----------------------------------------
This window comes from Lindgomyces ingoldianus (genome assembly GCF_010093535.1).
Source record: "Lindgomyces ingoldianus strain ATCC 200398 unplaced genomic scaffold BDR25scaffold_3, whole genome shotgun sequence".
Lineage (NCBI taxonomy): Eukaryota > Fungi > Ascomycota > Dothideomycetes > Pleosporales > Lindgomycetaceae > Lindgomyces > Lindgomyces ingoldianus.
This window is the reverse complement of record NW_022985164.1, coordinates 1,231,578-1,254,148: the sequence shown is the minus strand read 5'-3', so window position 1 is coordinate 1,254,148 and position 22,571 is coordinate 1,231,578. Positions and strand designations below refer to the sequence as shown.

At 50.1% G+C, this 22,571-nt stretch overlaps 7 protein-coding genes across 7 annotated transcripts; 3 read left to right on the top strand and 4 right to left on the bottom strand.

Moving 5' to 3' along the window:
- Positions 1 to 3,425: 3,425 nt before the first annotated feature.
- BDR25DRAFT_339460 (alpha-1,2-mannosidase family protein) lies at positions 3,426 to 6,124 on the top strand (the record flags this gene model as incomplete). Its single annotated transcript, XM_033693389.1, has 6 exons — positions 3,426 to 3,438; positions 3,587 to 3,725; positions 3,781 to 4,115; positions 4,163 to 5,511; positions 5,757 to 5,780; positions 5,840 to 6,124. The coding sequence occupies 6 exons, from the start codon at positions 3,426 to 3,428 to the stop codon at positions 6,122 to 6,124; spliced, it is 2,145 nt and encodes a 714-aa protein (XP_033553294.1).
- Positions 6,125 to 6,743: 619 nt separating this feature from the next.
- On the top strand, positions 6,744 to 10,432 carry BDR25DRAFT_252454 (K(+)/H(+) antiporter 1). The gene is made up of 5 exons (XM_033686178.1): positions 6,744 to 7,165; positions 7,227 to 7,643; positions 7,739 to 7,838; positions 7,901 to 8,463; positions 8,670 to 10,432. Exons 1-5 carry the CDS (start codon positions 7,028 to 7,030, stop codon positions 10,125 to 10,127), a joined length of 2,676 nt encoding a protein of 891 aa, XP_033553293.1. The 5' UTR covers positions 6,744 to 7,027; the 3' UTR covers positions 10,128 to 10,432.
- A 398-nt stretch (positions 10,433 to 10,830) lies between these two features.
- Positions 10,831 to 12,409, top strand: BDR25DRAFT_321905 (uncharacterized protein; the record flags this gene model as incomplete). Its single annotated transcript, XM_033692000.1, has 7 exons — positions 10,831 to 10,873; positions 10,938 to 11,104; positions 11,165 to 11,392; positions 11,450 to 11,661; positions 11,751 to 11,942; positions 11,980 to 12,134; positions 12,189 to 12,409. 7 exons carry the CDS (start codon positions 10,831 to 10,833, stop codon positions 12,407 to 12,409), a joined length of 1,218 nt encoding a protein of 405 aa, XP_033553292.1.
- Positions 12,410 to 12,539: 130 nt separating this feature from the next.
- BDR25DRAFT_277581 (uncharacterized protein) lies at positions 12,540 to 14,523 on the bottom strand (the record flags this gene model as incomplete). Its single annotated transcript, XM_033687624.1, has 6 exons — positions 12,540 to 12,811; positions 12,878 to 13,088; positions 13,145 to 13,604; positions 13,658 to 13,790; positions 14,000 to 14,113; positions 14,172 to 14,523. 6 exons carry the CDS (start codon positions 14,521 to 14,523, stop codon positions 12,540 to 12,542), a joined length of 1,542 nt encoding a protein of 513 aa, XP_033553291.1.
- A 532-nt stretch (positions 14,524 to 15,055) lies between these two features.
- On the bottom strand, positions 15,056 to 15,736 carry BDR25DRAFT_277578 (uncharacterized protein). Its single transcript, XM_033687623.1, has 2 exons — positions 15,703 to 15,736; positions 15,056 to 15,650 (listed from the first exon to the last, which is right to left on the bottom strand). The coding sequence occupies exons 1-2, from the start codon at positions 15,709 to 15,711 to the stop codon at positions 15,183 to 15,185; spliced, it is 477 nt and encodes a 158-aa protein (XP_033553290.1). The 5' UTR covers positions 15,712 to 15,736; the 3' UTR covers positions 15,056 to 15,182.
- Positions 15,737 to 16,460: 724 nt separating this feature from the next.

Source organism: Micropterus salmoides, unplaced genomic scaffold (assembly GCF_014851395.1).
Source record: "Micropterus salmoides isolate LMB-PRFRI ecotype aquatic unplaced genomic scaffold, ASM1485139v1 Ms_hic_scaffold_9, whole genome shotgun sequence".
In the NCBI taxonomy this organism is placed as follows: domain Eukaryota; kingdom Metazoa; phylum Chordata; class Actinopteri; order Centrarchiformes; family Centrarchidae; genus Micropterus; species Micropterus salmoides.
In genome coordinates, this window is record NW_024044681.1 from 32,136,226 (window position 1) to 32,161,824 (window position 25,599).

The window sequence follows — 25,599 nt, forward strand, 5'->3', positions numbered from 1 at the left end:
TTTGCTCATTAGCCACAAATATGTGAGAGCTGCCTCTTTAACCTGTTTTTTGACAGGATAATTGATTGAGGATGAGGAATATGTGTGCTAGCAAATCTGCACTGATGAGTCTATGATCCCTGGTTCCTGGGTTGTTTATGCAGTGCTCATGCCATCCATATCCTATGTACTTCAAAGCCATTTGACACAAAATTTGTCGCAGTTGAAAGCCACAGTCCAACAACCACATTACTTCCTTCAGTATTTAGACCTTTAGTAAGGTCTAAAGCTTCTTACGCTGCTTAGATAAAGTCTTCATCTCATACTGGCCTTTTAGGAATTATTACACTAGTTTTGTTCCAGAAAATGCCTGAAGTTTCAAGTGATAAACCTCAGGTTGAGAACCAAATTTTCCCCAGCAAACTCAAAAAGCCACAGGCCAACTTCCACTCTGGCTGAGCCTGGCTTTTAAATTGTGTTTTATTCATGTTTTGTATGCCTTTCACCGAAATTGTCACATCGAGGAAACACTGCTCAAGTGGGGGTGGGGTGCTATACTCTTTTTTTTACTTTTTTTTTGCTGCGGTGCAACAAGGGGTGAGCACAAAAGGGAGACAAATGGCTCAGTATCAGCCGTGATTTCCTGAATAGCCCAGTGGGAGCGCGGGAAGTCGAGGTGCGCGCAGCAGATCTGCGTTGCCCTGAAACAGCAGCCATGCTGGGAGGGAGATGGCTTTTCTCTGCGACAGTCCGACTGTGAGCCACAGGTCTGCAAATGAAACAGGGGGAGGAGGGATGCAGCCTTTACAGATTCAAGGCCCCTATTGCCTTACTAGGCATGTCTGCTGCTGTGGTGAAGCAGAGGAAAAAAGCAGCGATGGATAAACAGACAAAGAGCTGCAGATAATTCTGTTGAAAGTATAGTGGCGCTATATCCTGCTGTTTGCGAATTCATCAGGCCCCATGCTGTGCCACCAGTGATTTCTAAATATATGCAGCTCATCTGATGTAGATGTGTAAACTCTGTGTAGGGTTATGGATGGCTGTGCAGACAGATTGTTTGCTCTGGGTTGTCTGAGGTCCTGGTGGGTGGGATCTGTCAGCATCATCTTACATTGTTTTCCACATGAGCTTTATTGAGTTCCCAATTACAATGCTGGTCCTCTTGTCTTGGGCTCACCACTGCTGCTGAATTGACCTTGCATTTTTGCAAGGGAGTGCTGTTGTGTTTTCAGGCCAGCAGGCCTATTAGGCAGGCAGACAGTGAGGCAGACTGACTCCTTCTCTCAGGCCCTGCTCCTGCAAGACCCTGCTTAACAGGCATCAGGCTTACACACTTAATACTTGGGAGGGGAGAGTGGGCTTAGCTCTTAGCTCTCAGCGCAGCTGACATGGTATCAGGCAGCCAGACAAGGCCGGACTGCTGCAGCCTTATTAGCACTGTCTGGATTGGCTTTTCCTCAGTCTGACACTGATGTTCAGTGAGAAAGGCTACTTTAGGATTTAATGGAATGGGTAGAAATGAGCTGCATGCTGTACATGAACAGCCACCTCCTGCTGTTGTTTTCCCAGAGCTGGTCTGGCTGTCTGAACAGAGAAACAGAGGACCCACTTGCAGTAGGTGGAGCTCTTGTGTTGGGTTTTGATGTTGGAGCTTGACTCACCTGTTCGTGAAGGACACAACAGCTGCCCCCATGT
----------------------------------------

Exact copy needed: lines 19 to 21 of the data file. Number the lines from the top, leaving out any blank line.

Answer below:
Source record: "Micropterus salmoides isolate LMB-PRFRI ecotype aquatic unplaced genomic scaffold, ASM1485139v1 Ms_hic_scaffold_9, whole genome shotgun sequence".
In the NCBI taxonomy this organism is placed as follows: domain Eukaryota; kingdom Metazoa; phylum Chordata; class Actinopteri; order Centrarchiformes; family Centrarchidae; genus Micropterus; species Micropterus salmoides.
In genome coordinates, this window is record NW_024044681.1 from 32,136,226 (window position 1) to 32,161,824 (window position 25,599).